Treatment of Dyslexia – Best Practices

What is dyslexia? Dyslexia is the most common reason a child will struggle to read fluently. Dyslexia is trouble with reading, writing and spelling due to reading with the right-side of the brain (visual areas of the brain) instead of the more efficient left-side of the brain (word form area).

Dyslexia has been researched since the early 20th century, and became a specialty of study by the US National Institutes of Child Health and Development (NICHD).

Common symptoms of dyslexia. Children who struggle to read because of dyslexia will struggle to learn the sounds of the alphabet, are unable to sound out words for reading and spelling, and struggle with learning silent e. These symptoms cause problems in decoding while reading. Children with dyslexia typically have slow, choppy reading and very poor spelling. They will struggle to memorize sight words, and typically will have funny pronunciations for words with three or more syllables (amiwuz for animals, hangaber for hamburger, callipitter for caterpillar).

Best treatments for dyslexia. It is now proven science that children who struggle to read due to the inability to decode (dyslexia), need to learn to read using a systematic phonics program that starts from the most simple concepts and builds up to more complex concepts (learning to decode simple CVC words like tap, then moving to one syllable words with blends, like blast, then to silent-e, then to multi-syllabic words like administrate and speciality). The systematic phonics program needs to be cumulative, multi-sensory and student-paced.  The most successful reading programs for children with decoding problems are based upon the Orton-Gillingham method, developed in the 1940s by Dr. Samuel Orton and Anna Gillingham. Reading programs based on the Orton-Gillingham Method include the Wilson Reading System, the Susan Barton Method, Alphabetic Phonics, Take Flight, SPIRE, and IMSE, to name the most popular.

Do US public schools use the Orton-Gillingham method in special education?. Our teaching universities and reading textbook companies have largely ignored the NICHD reading research produced by our government over the past 60 years. (Source: Why Aren’t Our Kids Being Taught to Read?)  The majority of reading teachers have NOT been taught how to use systematic phonics and the Orton-Gillingham method to help readers who struggle due to dyslexia. Teachers who have received training, typically receive less than five days of training. A certified teacher in the Orton-Gillingham method should receive at least a semester of training, mentorship, and an observed practicum.

Science estimates between 7% – 15% of children have dyslexia, and the American Academy of Pediatrics research shows that 80% of kids in special education for reading have undiagnosed dyslexia (Source: AAP – Learning Disabilities, Dyslexia and Vision). The US, for past 30 years, has had an illiteracy rate of 25%, largely due to our universities and school systems ignoring the science of reading. It is no coincidence that this percentage easily includes the prevalence of dyslexia in the US.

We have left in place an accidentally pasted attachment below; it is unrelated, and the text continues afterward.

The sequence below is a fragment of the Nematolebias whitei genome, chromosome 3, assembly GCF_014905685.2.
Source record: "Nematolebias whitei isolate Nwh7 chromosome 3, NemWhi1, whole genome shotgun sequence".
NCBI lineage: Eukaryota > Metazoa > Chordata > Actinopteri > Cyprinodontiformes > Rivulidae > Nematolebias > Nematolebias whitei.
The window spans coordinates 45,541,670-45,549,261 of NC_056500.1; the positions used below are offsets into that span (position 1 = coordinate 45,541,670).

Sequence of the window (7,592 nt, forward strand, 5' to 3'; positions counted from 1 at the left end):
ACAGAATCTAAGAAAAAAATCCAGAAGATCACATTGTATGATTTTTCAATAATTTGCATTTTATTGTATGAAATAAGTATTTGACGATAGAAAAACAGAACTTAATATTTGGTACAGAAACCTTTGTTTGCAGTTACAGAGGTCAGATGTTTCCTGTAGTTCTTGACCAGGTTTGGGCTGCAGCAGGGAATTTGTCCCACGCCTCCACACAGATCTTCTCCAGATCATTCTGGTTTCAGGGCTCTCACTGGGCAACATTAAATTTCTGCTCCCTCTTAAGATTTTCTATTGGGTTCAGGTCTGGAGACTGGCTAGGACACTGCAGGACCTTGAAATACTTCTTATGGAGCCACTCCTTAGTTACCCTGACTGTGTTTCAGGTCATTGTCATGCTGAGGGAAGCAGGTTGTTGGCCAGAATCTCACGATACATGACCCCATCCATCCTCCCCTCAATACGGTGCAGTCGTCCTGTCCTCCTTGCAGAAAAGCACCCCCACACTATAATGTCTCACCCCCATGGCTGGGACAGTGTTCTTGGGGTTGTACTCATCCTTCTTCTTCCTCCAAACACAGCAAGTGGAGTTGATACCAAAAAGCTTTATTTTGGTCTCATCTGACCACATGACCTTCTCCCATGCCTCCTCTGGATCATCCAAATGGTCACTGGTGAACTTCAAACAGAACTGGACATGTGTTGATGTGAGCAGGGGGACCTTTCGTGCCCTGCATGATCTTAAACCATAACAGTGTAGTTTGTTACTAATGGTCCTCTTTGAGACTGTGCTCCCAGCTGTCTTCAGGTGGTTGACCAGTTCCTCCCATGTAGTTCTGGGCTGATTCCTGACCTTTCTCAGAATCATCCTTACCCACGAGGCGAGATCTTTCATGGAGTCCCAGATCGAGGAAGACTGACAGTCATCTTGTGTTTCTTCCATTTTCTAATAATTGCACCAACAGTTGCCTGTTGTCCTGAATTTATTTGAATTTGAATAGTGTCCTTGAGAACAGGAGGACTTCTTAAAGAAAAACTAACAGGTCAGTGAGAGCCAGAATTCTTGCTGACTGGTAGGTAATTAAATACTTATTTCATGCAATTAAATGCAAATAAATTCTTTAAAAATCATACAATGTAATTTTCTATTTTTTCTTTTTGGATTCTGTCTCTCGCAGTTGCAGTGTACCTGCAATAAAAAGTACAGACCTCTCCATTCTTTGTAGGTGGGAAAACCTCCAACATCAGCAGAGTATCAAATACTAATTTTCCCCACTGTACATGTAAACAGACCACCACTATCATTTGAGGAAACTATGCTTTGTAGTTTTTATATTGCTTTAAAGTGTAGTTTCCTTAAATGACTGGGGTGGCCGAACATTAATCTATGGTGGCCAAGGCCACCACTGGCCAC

Is dyslexia a poverty problem? According to NICHD research, dyslexia runs in families across all income levels and IQ levels. It is genetic, based upon brain development in the womb, and it can be identified at birth if babies are tested for it.

What questions should I ask my child’s teacher? If your child is struggling with reading, ask the teacher what areas are causing your child problems. Ask for specifics:

  1. How well does my child know their letter sounds?
  2. Can my child decode unknown words?
  3. How well does my child read non-sense words?
  4. How well does my child identify vowel sounds in the middle of words?
  5. Is my child on track with learning their sight words?
  6. Is my child an accurate reader or do they guess at words, skip the small common sight words while reading, but still can comprehend what the paragraph?
  7. Is my child progressing as well as the majority of his/her classmates?
  8. Does my child struggle with reading comprehension or vocabulary?

If you child is struggling in the above areas, don’t accept the answers that are commonly given:

  1. They will grow out of it
  2. Some kids struggle but get it later
  3. It’s too early to worry

Research proves that the earlier a child receives intervention for decoding problems using an Orton-Gillingham approach, the less time they spend receiving help to overcome it.

If your child is struggling:

  1. Don’t wait!
  2. Take a free dyslexia screening quiz (free dyslexia screener)
  3. If they show more than 10 symptoms on the screener, have them evaluated for dyslexia
  4. Seek private tutoring as schools, at this time, do not adequately remediate dyslexia.
  5. Look for tutoring centers or private tutors that have certified Orton-Gillingham staff and training, and use the program consistently and with fidelity (as designed).

If you have questions after reading this article, feel free to contact the author!  Have dyslexia questions – click here!

Article written by Heidi Kroner. Heidi is a Wilson Dyslexia Practitioner, mother of a child with dyslexia, and founding member of Decoding Dyslexia Iowa. She hascreated four dyslexia organizations in her quest for providing more access to Orton-Gillingham programs for children who struggle to read due to dyslexia.Heidi Kroner is a Wilson Certified dyslexia tutor and Executive Director of Aspire Academy in Urbandale, Iowa

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